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Creating and delivering a successful presentation today often means breaking through the noise and allowing your audience to focus on you and your message. You can have a great impact using simple design choices in your presentations but you just need to know where to start.
These resources provide your options and guidance on how to present your research.
Whether you are a university professor, researcher at a think tank, graduate student, or analyst at a private firm, chances are that at some point you have presented your work in front of an audience. Better Presentations shares the best techniques to display work and the best tactics for winning over audiences. It pushes presenters past the frustration and intimidation of the process to more effective, memorable, and persuasive presentations.
Public speaking coach and bestselling author Carmine Gallo explores what makes a great presentation by examining the widely acclaimed TED Talks, which have redefined the elements of a successful presentation and become the gold standard for public speaking.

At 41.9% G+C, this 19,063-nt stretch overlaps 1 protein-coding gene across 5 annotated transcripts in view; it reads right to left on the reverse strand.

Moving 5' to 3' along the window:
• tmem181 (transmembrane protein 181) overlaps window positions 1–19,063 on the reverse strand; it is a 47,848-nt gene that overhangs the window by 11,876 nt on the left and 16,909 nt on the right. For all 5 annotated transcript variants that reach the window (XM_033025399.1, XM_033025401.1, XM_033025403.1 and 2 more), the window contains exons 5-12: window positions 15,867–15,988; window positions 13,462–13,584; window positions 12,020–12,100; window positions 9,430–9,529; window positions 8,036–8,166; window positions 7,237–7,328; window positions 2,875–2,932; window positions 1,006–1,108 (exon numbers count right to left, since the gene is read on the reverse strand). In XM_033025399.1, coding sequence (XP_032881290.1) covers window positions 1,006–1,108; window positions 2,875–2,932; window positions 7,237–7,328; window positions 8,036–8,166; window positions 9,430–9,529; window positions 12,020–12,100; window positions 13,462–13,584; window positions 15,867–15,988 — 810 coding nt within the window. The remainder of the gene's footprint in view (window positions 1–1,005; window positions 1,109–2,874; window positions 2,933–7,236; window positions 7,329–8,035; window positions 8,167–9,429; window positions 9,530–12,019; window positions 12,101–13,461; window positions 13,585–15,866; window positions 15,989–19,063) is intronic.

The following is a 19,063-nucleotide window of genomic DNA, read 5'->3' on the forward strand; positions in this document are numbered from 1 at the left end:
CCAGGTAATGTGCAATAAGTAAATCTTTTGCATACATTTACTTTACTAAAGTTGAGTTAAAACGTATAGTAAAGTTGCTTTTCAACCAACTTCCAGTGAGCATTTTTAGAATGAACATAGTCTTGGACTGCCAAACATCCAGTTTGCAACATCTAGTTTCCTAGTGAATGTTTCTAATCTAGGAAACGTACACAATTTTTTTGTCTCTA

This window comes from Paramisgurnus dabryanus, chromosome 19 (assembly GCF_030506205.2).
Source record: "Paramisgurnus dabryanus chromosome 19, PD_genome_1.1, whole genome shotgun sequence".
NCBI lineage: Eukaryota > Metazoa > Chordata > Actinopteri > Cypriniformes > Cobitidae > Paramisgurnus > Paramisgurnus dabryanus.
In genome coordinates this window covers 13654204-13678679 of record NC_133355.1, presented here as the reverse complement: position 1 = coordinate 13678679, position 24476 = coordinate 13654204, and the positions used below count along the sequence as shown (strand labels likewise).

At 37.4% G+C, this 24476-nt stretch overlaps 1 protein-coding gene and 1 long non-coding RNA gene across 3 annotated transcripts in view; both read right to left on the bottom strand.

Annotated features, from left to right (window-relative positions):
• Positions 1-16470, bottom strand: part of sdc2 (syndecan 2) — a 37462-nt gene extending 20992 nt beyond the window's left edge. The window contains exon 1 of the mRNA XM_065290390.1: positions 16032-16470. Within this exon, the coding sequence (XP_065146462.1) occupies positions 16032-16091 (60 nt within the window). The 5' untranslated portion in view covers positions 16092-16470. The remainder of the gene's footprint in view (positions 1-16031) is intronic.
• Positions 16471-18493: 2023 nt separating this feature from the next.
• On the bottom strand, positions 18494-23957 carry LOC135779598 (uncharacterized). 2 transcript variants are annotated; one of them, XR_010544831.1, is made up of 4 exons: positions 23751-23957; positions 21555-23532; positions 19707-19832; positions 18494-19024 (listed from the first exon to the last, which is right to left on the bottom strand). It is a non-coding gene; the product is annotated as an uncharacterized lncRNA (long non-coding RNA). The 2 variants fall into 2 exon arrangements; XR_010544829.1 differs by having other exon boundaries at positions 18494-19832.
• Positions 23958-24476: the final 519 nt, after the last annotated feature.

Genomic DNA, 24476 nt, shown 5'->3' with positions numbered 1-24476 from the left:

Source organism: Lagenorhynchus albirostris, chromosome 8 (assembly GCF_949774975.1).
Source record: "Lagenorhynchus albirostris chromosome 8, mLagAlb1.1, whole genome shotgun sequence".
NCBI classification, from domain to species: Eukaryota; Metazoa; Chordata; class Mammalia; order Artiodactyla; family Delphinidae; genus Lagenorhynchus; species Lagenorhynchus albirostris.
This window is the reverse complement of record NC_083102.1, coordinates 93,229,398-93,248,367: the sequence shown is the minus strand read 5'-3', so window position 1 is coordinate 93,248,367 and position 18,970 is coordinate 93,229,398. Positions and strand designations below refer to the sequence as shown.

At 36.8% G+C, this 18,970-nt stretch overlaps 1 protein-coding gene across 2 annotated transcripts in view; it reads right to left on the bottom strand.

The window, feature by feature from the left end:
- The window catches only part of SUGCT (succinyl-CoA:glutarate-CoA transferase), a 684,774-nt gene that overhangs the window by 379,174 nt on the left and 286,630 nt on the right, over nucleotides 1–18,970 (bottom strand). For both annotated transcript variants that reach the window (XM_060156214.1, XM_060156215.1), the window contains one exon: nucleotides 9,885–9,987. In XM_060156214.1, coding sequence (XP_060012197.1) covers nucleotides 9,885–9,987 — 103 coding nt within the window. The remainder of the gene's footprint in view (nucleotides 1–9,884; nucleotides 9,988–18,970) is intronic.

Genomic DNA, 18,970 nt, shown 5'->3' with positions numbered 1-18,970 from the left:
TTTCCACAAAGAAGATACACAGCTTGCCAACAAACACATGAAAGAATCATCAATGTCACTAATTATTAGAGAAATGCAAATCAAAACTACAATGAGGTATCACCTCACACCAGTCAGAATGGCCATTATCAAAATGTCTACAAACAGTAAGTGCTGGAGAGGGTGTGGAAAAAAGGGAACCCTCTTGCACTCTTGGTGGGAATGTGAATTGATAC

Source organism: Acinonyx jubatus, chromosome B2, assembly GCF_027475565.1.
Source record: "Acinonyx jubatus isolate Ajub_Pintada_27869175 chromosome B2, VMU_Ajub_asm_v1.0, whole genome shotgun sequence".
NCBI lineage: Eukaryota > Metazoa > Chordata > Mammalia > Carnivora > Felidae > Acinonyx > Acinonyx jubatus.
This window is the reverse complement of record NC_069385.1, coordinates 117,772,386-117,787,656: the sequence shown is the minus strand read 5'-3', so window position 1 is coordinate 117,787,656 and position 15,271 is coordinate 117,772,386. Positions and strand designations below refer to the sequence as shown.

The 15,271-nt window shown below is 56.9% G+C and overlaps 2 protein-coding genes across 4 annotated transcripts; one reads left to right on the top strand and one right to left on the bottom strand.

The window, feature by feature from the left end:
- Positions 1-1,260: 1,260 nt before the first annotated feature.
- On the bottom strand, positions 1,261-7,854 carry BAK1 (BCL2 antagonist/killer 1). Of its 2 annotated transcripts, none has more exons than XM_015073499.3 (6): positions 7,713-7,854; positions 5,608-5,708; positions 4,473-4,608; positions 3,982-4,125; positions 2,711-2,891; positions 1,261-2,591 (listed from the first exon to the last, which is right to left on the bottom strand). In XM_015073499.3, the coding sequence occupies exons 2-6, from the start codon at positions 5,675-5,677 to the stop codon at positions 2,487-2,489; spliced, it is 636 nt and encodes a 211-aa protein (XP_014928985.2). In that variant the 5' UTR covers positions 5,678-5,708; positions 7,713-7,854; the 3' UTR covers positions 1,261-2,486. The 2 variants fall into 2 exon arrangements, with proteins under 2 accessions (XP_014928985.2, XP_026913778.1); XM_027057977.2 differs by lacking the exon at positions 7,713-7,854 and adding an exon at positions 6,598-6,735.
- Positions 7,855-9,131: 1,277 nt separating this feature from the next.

How to check your writing to avoid unintentional plagiarism
Use these tips and techniques to check your work and avoid unintentional plagiarism.
Google and Google Scholar
Google can be a simple, free, initial step in plagiarism detection.
To run a quick check, paste a sample of the passage that you are working with into Google’s search box. If there is a match with website content, a link to the source will be provided. To detect plagiarism from scholarly works, enter the samples of passages that you'd like to check into Google Scholar, which links to many scholarly databases. (adapted from BU Center for Teaching and Learning)
The University of Arizona Writing Skills Improvement Program
The Writing Skills Improvement Program (WSIP) was established over 30 years ago in order to help students at the University of Arizona improve their writing skills and achieve academic success. Workshops, writing groups, tutoring and editing services are available through this program.